German Chancellor Angela Merkel’s court victory on policy for saving the euro was hailed by southern Europe as well as her northern allies as German bailout critics failed to stop the joint currency’s permanent rescue fund.
With an extension of Greece’s bailout still undecided and Spain holding out on seeking a sovereign rescue, today’s German constitutional court verdict avoids worsening the debt crisis as it approaches its third anniversary. It also hands Merkel ammunition against domestic opponents who see German taxpayers’ money at risk in the name of a united Europe.
Once set up, the Luxembourg-based ESM will form a crisis-fighting tandem with the European Central Bank after ECB President Mario Draghi offered to buy sovereign bonds on the secondary market to reduce borrowing costs for countries such as Spain and Italy. Spain’s 10-year benchmark bond fell to 5.57 percent from 5.69 yesterday, compared with 7.17 percent before Draghi’s announcement.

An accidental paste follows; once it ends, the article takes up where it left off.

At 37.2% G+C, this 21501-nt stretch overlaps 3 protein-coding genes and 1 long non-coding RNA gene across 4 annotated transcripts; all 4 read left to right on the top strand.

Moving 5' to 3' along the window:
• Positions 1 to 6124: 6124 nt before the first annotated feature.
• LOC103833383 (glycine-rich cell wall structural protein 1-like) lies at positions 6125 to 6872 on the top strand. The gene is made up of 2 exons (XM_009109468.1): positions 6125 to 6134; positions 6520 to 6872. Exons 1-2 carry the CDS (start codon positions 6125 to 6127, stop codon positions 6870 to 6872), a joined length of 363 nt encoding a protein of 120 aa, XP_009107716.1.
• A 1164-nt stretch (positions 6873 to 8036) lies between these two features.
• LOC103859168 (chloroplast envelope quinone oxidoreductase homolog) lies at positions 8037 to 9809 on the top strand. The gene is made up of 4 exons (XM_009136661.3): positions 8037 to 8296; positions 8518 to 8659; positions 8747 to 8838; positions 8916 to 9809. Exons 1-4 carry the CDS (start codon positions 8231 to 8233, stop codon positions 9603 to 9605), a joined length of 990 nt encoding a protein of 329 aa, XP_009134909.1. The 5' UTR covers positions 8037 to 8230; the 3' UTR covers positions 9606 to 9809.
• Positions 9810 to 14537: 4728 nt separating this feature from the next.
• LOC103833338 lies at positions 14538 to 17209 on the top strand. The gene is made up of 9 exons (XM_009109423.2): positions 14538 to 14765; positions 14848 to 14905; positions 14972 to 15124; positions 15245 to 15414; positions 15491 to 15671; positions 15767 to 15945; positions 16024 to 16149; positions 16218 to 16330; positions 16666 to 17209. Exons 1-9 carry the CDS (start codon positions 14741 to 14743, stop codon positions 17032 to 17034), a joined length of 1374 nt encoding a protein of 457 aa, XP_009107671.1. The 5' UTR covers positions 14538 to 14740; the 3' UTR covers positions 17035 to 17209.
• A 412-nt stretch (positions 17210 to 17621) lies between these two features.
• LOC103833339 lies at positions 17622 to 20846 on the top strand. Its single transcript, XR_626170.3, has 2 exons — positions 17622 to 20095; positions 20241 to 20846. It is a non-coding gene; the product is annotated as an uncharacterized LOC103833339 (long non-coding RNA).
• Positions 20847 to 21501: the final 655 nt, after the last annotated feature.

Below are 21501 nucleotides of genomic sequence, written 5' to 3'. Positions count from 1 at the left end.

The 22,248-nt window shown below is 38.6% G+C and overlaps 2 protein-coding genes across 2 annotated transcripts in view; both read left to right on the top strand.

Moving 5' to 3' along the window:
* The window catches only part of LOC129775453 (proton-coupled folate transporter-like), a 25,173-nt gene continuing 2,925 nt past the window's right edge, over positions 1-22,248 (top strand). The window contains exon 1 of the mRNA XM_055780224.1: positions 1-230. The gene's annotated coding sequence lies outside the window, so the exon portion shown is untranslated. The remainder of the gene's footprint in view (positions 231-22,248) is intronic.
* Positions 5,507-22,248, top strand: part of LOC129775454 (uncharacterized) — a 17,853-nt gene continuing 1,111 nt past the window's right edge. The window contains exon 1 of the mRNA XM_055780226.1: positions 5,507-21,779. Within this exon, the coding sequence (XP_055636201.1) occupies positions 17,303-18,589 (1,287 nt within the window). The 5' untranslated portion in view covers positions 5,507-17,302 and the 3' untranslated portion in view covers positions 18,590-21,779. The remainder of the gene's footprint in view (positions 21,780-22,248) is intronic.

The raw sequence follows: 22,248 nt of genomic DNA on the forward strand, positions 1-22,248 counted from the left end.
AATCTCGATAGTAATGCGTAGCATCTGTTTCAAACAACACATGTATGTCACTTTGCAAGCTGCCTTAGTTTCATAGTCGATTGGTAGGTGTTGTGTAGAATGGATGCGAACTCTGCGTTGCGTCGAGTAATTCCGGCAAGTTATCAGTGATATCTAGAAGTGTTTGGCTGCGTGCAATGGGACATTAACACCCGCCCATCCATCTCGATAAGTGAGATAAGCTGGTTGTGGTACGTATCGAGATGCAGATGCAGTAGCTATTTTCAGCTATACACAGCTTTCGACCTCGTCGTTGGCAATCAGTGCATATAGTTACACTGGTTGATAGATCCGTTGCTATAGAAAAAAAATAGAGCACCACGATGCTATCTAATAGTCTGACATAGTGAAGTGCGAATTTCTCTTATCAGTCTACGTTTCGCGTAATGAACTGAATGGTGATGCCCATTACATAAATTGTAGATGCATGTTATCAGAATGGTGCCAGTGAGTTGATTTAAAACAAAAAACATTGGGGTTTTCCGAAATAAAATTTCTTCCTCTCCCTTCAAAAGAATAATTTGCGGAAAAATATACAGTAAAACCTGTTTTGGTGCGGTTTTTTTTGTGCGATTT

Rajoy’s hesitation prompted a warning from Germany. The Spanish government can’t bet on avoiding conditions if he seeks more aid from Europe’s bailout funds, said Michael Meister, a senior lawmaker from Merkel’s Christian Democratic Union party.